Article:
I don’t want my daughter to know her solely from pictures and the odd video from the ‘80s. I sit here crying, holding some stranger’s bottle of ancient lotion and wishing, willing for so much more.
I think about my mom playing the upright Baldwin piano, a gift from my dad on their first wedding anniversary, which my sister and I ultimately played. Mom wrapping gifts, tying her own homegrown miniature roses or snapdragons into the ribbons. Mom kneading dough for potica or pizza. Mom making crafts as thank you gifts for our elementary school teachers. Mom sewing costumes for my many dance recitals or clothes for my sister and me. Mom holding articles or recipes at arm’s length near our sunny kitchen window, her silent refusal to get prescription reading glasses. Mom and I painting with bits of sponge on snow days, AM radio on in the background. Mom thumbing through her small wooden recipe box, which now sits in my kitchen cabinet. I remind myself to find a real place of honor for it in our next home.
At my mother-in-law’s 70th birthday party last April, we sat in my husband’s childhood den and watched a video my brother-in-law expertly assembled with sound bites from all of us. Our favorite memories of her, our favorite foods she makes. Her children apologized for incidents from their younger days that may have upset her. We thanked her for all that she does. What an amazing mother, mother-in-law, and grandmother (“Meemie”) she is.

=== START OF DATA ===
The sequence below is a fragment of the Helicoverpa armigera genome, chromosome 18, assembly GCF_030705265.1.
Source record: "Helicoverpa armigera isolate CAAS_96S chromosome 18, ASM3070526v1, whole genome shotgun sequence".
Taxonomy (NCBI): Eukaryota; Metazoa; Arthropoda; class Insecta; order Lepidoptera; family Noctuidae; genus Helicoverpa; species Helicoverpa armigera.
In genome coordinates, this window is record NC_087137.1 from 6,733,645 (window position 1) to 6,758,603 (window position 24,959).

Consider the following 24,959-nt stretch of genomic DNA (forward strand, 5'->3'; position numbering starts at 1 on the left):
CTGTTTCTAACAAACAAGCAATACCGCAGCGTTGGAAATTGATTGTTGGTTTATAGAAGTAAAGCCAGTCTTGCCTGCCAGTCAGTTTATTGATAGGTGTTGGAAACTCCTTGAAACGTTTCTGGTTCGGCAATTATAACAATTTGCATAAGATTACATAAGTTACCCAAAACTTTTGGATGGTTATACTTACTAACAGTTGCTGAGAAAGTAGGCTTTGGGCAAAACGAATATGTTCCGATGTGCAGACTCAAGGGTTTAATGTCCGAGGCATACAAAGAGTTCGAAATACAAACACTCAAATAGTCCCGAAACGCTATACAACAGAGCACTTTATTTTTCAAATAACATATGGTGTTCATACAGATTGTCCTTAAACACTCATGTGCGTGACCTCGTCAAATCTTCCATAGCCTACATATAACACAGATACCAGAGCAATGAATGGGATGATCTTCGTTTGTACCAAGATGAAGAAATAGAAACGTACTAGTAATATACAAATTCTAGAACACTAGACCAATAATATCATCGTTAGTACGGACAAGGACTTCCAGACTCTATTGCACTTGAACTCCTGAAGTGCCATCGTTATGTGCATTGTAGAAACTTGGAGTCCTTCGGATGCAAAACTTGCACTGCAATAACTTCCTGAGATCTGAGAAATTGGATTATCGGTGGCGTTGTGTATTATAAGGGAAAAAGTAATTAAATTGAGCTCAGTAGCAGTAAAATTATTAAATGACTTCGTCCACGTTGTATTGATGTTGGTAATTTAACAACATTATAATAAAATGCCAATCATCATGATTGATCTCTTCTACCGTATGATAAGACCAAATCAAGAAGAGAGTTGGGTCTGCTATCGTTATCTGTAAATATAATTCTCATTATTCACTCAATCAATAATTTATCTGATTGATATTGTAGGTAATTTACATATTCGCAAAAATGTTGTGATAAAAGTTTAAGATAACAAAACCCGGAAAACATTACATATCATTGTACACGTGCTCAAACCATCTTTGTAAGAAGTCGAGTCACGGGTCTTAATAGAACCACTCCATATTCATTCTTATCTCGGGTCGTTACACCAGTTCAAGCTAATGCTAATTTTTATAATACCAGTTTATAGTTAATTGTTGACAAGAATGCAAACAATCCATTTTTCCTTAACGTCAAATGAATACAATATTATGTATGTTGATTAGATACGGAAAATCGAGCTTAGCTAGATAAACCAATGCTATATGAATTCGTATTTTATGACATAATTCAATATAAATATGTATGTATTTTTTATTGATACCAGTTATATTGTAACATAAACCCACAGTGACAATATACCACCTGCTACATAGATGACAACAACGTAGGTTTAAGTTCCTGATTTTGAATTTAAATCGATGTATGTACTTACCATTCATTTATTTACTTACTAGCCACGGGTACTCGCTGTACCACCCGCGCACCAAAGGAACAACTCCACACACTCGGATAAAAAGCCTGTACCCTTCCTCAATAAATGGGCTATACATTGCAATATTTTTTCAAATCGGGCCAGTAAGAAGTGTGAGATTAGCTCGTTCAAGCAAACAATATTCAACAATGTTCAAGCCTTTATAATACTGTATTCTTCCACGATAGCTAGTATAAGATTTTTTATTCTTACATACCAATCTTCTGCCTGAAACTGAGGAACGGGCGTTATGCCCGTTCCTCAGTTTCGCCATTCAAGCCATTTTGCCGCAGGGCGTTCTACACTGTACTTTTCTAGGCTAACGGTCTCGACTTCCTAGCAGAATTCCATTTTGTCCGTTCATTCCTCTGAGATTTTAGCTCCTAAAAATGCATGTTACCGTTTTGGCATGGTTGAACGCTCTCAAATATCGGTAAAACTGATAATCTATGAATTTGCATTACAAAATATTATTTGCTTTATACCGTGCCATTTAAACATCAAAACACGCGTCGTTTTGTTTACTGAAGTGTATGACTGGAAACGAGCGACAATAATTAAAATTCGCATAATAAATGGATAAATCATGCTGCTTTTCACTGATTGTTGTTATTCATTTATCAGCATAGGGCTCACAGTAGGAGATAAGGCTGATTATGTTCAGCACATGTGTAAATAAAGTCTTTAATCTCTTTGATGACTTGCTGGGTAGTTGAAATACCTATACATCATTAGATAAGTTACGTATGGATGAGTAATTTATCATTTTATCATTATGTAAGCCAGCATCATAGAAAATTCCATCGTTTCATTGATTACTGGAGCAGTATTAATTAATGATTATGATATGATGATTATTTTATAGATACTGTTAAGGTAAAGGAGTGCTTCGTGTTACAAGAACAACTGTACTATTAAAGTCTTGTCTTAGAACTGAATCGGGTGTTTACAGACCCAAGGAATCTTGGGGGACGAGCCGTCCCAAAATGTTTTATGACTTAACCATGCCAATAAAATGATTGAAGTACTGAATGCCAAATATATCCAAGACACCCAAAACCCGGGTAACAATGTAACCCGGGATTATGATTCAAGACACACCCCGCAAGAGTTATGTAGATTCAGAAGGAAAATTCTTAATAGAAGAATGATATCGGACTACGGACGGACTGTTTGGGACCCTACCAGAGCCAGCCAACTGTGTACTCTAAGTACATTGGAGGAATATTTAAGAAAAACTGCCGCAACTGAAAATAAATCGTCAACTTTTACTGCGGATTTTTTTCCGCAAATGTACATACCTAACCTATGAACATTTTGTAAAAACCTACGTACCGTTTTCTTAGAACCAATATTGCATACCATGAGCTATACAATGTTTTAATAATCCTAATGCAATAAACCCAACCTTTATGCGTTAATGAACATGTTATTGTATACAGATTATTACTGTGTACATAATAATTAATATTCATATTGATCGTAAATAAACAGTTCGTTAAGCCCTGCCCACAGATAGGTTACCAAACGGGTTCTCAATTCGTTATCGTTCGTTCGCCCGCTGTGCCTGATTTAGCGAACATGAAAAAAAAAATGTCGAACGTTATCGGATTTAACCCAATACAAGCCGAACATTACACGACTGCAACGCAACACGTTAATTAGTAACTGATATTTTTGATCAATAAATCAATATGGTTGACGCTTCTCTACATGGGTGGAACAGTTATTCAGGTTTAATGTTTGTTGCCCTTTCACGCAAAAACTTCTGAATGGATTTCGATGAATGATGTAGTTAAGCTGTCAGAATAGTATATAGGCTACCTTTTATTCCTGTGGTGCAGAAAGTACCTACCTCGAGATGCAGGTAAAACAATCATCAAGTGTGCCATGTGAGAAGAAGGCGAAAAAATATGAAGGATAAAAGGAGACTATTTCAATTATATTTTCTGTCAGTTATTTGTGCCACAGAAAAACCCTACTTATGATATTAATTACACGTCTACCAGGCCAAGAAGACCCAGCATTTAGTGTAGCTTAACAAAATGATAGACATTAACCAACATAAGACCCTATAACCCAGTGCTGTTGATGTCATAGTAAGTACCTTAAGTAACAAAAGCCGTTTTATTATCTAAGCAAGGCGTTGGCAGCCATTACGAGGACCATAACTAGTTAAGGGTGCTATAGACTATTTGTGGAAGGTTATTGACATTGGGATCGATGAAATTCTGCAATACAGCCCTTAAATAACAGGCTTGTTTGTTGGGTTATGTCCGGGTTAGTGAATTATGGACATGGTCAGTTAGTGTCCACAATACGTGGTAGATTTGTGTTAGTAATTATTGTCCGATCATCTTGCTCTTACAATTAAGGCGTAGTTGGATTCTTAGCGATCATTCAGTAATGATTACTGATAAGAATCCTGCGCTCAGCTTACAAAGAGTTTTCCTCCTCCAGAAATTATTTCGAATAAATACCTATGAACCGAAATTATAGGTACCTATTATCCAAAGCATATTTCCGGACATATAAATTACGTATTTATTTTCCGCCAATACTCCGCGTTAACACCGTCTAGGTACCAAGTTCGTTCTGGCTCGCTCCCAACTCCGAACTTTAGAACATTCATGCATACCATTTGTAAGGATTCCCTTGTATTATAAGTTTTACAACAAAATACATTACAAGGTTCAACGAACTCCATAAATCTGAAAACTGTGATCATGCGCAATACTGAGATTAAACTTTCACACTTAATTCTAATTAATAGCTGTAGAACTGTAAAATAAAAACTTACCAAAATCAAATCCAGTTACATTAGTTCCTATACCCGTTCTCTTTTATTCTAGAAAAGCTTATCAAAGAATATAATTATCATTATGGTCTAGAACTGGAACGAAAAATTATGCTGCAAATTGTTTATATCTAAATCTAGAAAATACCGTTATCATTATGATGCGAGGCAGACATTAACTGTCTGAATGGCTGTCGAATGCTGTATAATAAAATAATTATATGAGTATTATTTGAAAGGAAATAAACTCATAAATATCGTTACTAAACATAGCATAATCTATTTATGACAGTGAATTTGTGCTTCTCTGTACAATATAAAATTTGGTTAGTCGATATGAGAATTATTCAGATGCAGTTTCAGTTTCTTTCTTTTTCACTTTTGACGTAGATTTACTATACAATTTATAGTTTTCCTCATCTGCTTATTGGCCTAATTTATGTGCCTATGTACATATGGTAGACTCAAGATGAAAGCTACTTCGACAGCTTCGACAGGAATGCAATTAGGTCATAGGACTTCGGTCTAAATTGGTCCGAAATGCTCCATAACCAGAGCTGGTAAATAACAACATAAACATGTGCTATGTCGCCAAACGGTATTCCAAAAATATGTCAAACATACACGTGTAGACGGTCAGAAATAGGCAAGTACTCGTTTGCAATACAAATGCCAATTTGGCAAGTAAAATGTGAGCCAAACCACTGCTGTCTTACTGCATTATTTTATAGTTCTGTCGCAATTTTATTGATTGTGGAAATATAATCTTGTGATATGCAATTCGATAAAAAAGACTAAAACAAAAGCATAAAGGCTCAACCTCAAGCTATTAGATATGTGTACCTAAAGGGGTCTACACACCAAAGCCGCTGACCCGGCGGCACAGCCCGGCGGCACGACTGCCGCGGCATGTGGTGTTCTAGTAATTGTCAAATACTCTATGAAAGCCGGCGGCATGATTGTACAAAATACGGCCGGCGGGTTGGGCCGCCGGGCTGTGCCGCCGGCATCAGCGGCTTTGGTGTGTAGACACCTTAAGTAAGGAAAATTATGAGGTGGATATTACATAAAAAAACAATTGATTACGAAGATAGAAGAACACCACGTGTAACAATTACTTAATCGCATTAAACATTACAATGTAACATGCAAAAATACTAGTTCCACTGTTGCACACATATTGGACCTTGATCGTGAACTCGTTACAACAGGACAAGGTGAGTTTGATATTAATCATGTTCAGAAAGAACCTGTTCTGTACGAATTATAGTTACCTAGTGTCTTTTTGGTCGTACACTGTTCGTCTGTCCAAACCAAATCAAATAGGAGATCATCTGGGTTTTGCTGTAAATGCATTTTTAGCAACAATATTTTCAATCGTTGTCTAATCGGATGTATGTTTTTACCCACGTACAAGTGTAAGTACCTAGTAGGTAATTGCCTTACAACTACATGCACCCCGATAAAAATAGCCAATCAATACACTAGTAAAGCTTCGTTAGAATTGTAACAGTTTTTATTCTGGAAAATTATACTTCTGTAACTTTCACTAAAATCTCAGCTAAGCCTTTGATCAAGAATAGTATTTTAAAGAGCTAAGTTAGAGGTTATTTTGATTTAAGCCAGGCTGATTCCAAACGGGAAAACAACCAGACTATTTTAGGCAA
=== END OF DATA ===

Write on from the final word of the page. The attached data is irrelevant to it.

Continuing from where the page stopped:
Afterwards, I cried as quietly as possible in the room in which my husband, daughter and I were staying.
“I’m so sorry, hon. I didn’t realize,” he said.
“Today is not about me. It’s not. I’ll be fine in a few minutes.”
I was so supremely jealous of them. All of their memories. All of that wonderful life. Every milestone that they have experienced with her. Graduations, weddings, pregnancies, children. Even the bad stuff, too.
I take a pump from the bottle. Whatever remains of the lotion is thin and clear. I rub it into my hands anyway. I look around our living room, as if expecting some apparition of my mom to show up. I consider grabbing some actual things of hers, her charm bracelet or a few of her gold rings that I never wear because all of my jewelry is silver. Maybe that would do it. But I feel just as without her as I always do and envy those people who can find or maintain some sort of palpable connection to someone they’ve lost.
What details will my daughter associate with me? My hair, my watch, my engagement ring, the bracelet my mother-in-law gave me with my daughter’s name that I never take off? Most mornings, I buckle Layla into her carrier on my torso and talk her through my make-up routine while my husband gets dressed. I never really had the opportunity to get ready with my mom. Will Layla and I do our make-up together when she’s older? Is that something moms and adult daughters do?
Sugarcube. When I was a little girl, my mom called me Sugarcube.
The bottle is heavy. I turn it around. The description on the back makes me smile.
Youth Dew Satinee is the perfect adjunct to your bath. It satin-smoothes every inch of you as it wraps you in the all-over aura of the hauntingly beautiful Youth-Dew fragrance.